Finally, she had had enough, and we made our way back to the Sentosa Express and took the little shuttle back over to the mainland, from where we took a taxi back to our hotel.  Our driver was baffled when we tried to give him a tip… we looked up the tipping expectation in Singapore, only to find that it is very unusual and that no-one really expects a tip – especially taxi drivers. No wonder he looked so awkward as I shoved the notes into his hand! D’oh!

We had a very brief pit stop back at the hotel, so that we could wash our hands and change for an evening meal.  Ian had been looking hoping for a street food experience, and “Building 84” opposite our hotel came highly recommended as having plenty of variety.  We walked over there, and spent some considerable time looking for it – all of the buildings helpfully have giant numbers displayed on their walls to assist – but eventually realised that the building wrapped up in fencing and curtains must be Building 84.  It was closed for redevelopment.

The East Coast Parade Food Court had been recommended to us by a local mum I’d been chatting to in KidZania earlier, so we walked back to our hotel and took a taxi there.  It was certainly the street food experience!  There were, maybe, 50 different stalls all selling similar food.  We managed to find a table, which I wiped clean while Ian went off to order our supper.  To my great irritation, a man came over with a tray of drinks and said that he had reserved this table, by putting two packets of tissues on the table.  He added that he was with three people.  I was not going to give up the table, and said that one of them should have stayed to keep their place, and that simply putting a packet of tissues on the table didn’t mean a thing.  Then Ian returned to find me arguing and found another table around the corner.  I quietly hoped he had a crappy evening, and left with Cornelia for our new table.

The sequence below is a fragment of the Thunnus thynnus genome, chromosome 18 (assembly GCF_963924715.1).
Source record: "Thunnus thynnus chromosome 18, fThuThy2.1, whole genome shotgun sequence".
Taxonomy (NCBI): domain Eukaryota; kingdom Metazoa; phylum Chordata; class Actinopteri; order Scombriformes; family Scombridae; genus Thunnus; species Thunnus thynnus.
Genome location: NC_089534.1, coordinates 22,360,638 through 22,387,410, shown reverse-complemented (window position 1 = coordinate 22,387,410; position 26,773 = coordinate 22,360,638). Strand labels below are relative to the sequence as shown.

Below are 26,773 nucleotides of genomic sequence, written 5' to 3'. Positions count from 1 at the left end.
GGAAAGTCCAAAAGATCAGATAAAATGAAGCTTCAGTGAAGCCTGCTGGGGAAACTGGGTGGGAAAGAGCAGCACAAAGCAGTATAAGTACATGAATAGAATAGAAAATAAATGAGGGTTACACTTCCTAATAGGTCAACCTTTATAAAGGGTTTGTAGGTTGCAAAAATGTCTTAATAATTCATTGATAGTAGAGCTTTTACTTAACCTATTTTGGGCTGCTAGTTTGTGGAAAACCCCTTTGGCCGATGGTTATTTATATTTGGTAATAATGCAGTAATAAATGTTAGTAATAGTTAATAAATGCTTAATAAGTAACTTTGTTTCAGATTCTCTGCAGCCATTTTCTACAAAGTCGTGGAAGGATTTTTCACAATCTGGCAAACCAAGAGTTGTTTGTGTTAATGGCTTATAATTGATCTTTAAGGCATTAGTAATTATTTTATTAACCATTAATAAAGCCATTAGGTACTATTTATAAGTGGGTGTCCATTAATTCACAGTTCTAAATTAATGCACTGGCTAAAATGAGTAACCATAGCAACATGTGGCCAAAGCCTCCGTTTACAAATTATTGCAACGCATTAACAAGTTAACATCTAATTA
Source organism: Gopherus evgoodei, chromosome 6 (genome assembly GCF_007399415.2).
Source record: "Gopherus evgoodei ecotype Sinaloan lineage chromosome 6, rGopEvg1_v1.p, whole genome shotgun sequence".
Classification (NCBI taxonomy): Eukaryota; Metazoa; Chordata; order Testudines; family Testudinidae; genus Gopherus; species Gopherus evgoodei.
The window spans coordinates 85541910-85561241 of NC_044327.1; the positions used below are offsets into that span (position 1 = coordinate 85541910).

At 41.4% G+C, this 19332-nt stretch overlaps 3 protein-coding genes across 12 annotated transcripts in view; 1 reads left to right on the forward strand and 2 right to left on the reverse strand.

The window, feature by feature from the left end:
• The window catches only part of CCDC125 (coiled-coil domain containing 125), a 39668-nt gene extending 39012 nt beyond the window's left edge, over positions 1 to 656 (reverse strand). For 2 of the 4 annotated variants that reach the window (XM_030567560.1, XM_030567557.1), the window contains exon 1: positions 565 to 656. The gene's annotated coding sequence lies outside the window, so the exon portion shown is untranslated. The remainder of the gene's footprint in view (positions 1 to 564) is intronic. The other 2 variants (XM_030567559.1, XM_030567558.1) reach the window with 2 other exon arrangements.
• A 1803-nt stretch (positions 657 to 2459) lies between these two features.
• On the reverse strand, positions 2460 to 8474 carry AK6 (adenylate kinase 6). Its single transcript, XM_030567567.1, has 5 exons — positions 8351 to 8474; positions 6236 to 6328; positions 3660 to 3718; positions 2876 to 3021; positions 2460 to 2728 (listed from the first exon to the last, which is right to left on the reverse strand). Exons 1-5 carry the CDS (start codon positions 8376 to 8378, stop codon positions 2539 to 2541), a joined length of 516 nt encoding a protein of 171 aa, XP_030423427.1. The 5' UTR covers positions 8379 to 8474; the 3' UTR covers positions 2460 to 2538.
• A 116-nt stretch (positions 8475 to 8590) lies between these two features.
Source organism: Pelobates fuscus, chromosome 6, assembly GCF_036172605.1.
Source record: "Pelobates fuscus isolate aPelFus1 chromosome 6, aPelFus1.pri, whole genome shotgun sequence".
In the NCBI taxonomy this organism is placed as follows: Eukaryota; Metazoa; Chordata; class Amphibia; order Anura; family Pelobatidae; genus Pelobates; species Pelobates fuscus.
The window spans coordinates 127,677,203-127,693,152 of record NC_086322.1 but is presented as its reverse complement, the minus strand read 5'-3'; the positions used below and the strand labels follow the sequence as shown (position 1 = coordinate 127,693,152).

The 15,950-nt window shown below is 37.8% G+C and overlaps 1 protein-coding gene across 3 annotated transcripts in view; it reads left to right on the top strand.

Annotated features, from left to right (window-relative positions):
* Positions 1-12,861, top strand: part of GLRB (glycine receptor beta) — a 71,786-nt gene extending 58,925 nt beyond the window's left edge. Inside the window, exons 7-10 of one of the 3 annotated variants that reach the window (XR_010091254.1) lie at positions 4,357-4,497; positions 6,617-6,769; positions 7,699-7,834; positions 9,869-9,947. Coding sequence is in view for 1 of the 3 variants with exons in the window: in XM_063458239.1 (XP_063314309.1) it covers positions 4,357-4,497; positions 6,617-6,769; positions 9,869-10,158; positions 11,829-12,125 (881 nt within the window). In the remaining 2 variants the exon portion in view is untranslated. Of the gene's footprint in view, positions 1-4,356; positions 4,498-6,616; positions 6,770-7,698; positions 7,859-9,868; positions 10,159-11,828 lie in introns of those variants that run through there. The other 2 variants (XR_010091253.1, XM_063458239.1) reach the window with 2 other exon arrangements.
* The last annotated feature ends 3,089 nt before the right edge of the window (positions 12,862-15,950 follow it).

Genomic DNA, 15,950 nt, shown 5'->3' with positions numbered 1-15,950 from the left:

Ian had ordered a nasi goreng, a seafood rice dish, and ten skewers each of lamb and chicken satay, along with two enormous Tiger beers.  It was all delicious, and the meat unexpectedly tender and sweet.  Even Cornelia ate loads of chicken and all of the prawns from the rice dish – if only she liked rice too!

We watched the sun set, in our lovely seats right near the water.  It was all just as we had hoped.  Then, as we left, Cornelia smelled roasted chestnuts and could see the men with their fire and cauldron cooking them.  She couldn’t remember if she’d had them before, and was keen to try them, so she bought a bag, and we eventually found a taxi to take us back to our hotel.  (There was no taxi rank around – you just had to wait in the car park for another taxi to arrive, then get in it before anyone else steals it!)

On the way back, Cornelia made up a joke: “What do shrimps do when their bandages fall off? They roll over and snap.”  It made absolutely no sense whatsoever, but it made her laugh!

 

When we were back at the hotel, she had a very quick bath and then went straight to bed, and straight to sleep. I stayed up blogging, then rolled into bed just before midnight!